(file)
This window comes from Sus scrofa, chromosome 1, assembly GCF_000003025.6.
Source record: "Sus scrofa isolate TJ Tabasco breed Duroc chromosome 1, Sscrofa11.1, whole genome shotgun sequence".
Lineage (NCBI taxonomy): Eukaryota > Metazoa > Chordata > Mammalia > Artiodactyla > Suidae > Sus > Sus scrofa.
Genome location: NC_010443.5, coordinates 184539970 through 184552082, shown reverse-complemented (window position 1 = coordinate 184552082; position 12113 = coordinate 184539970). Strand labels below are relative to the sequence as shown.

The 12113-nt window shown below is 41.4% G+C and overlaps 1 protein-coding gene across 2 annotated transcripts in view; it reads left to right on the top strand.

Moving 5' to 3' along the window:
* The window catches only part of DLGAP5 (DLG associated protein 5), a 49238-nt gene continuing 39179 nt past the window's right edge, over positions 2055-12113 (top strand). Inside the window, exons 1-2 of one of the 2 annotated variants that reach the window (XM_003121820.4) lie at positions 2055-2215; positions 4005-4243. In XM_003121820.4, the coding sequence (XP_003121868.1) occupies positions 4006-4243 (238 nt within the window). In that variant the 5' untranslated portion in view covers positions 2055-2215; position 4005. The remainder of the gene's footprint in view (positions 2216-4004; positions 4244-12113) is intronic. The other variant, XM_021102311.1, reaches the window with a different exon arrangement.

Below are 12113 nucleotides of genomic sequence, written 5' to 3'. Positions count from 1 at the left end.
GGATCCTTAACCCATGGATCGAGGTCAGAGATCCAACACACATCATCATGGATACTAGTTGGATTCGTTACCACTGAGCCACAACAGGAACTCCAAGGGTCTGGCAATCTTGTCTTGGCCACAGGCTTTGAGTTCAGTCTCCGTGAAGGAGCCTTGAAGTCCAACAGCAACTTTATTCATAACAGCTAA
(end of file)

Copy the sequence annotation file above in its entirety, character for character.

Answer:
This window comes from Sus scrofa, chromosome 1, assembly GCF_000003025.6.
Source record: "Sus scrofa isolate TJ Tabasco breed Duroc chromosome 1, Sscrofa11.1, whole genome shotgun sequence".
Lineage (NCBI taxonomy): Eukaryota > Metazoa > Chordata > Mammalia > Artiodactyla > Suidae > Sus > Sus scrofa.
Genome location: NC_010443.5, coordinates 184539970 through 184552082, shown reverse-complemented (window position 1 = coordinate 184552082; position 12113 = coordinate 184539970). Strand labels below are relative to the sequence as shown.

The 12113-nt window shown below is 41.4% G+C and overlaps 1 protein-coding gene across 2 annotated transcripts in view; it reads left to right on the top strand.

Moving 5' to 3' along the window:
* The window catches only part of DLGAP5 (DLG associated protein 5), a 49238-nt gene continuing 39179 nt past the window's right edge, over positions 2055-12113 (top strand). Inside the window, exons 1-2 of one of the 2 annotated variants that reach the window (XM_003121820.4) lie at positions 2055-2215; positions 4005-4243. In XM_003121820.4, the coding sequence (XP_003121868.1) occupies positions 4006-4243 (238 nt within the window). In that variant the 5' untranslated portion in view covers positions 2055-2215; position 4005. The remainder of the gene's footprint in view (positions 2216-4004; positions 4244-12113) is intronic. The other variant, XM_021102311.1, reaches the window with a different exon arrangement.

Below are 12113 nucleotides of genomic sequence, written 5' to 3'. Positions count from 1 at the left end.
GGATCCTTAACCCATGGATCGAGGTCAGAGATCCAACACACATCATCATGGATACTAGTTGGATTCGTTACCACTGAGCCACAACAGGAACTCCAAGGGTCTGGCAATCTTGTCTTGGCCACAGGCTTTGAGTTCAGTCTCCGTGAAGGAGCCTTGAAGTCCAACAGCAACTTTATTCATAACAGCTAA